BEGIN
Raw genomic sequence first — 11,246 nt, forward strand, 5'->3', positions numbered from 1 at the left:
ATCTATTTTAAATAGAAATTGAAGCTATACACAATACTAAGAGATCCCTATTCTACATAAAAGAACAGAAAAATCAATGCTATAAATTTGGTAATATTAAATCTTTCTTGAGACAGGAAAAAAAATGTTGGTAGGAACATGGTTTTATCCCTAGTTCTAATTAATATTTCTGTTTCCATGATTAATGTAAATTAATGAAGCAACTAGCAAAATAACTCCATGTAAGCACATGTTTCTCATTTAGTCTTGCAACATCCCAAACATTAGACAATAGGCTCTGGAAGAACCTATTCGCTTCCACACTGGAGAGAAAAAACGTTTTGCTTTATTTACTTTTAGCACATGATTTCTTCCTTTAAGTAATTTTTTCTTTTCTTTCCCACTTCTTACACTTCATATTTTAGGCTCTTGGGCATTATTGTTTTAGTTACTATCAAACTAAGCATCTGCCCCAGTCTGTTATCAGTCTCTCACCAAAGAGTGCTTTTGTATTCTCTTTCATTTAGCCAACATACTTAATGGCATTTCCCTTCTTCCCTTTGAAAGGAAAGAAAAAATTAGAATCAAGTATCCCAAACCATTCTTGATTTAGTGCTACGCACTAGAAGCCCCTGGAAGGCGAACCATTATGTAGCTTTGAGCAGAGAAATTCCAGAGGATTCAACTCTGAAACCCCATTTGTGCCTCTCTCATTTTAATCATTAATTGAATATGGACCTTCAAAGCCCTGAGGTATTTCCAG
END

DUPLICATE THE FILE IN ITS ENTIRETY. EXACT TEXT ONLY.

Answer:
Raw genomic sequence first — 11,246 nt, forward strand, 5'->3', positions numbered from 1 at the left:
ATCTATTTTAAATAGAAATTGAAGCTATACACAATACTAAGAGATCCCTATTCTACATAAAAGAACAGAAAAATCAATGCTATAAATTTGGTAATATTAAATCTTTCTTGAGACAGGAAAAAAAATGTTGGTAGGAACATGGTTTTATCCCTAGTTCTAATTAATATTTCTGTTTCCATGATTAATGTAAATTAATGAAGCAACTAGCAAAATAACTCCATGTAAGCACATGTTTCTCATTTAGTCTTGCAACATCCCAAACATTAGACAATAGGCTCTGGAAGAACCTATTCGCTTCCACACTGGAGAGAAAAAACGTTTTGCTTTATTTACTTTTAGCACATGATTTCTTCCTTTAAGTAATTTTTTCTTTTCTTTCCCACTTCTTACACTTCATATTTTAGGCTCTTGGGCATTATTGTTTTAGTTACTATCAAACTAAGCATCTGCCCCAGTCTGTTATCAGTCTCTCACCAAAGAGTGCTTTTGTATTCTCTTTCATTTAGCCAACATACTTAATGGCATTTCCCTTCTTCCCTTTGAAAGGAAAGAAAAAATTAGAATCAAGTATCCCAAACCATTCTTGATTTAGTGCTACGCACTAGAAGCCCCTGGAAGGCGAACCATTATGTAGCTTTGAGCAGAGAAATTCCAGAGGATTCAACTCTGAAACCCCATTTGTGCCTCTCTCATTTTAATCATTAATTGAATATGGACCTTCAAAGCCCTGAGGTATTTCCAG